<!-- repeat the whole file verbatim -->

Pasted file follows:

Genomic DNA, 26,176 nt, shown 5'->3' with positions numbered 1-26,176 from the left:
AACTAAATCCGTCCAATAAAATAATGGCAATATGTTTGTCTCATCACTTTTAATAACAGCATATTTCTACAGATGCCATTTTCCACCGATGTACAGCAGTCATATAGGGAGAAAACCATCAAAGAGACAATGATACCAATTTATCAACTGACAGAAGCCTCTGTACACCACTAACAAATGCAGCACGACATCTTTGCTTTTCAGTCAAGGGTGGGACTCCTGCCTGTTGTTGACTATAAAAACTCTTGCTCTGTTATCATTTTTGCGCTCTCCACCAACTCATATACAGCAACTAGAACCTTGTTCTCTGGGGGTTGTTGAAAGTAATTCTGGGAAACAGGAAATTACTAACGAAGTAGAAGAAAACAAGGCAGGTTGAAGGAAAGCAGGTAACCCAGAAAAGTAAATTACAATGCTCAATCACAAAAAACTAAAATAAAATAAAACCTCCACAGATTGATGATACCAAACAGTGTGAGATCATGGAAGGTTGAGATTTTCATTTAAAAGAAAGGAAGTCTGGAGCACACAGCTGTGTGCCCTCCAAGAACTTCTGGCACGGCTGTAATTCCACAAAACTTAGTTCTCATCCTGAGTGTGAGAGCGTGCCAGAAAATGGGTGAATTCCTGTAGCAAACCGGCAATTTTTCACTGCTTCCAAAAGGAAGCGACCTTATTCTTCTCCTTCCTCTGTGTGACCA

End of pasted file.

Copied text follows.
Genomic DNA, 26,176 nt, shown 5'->3' with positions numbered 1-26,176 from the left:
AACTAAATCCGTCCAATAAAATAATGGCAATATGTTTGTCTCATCACTTTTAATAACAGCATATTTCTACAGATGCCATTTTCCACCGATGTACAGCAGTCATATAGGGAGAAAACCATCAAAGAGACAATGATACCAATTTATCAACTGACAGAAGCCTCTGTACACCACTAACAAATGCAGCACGACATCTTTGCTTTTCAGTCAAGGGTGGGACTCCTGCCTGTTGTTGACTATAAAAACTCTTGCTCTGTTATCATTTTTGCGCTCTCCACCAACTCATATACAGCAACTAGAACCTTGTTCTCTGGGGGTTGTTGAAAGTAATTCTGGGAAACAGGAAATTACTAACGAAGTAGAAGAAAACAAGGCAGGTTGAAGGAAAGCAGGTAACCCAGAAAAGTAAATTACAATGCTCAATCACAAAAAACTAAAATAAAATAAAACCTCCACAGATTGATGATACCAAACAGTGTGAGATCATGGAAGGTTGAGATTTTCATTTAAAAGAAAGGAAGTCTGGAGCACACAGCTGTGTGCCCTCCAAGAACTTCTGGCACGGCTGTAATTCCACAAAACTTAGTTCTCATCCTGAGTGTGAGAGCGTGCCAGAAAATGGGTGAATTCCTGTAGCAAACCGGCAATTTTTCACTGCTTCCAAAAGGAAGCGACCTTATTCTTCTCCTTCCTCTGTGTGACCA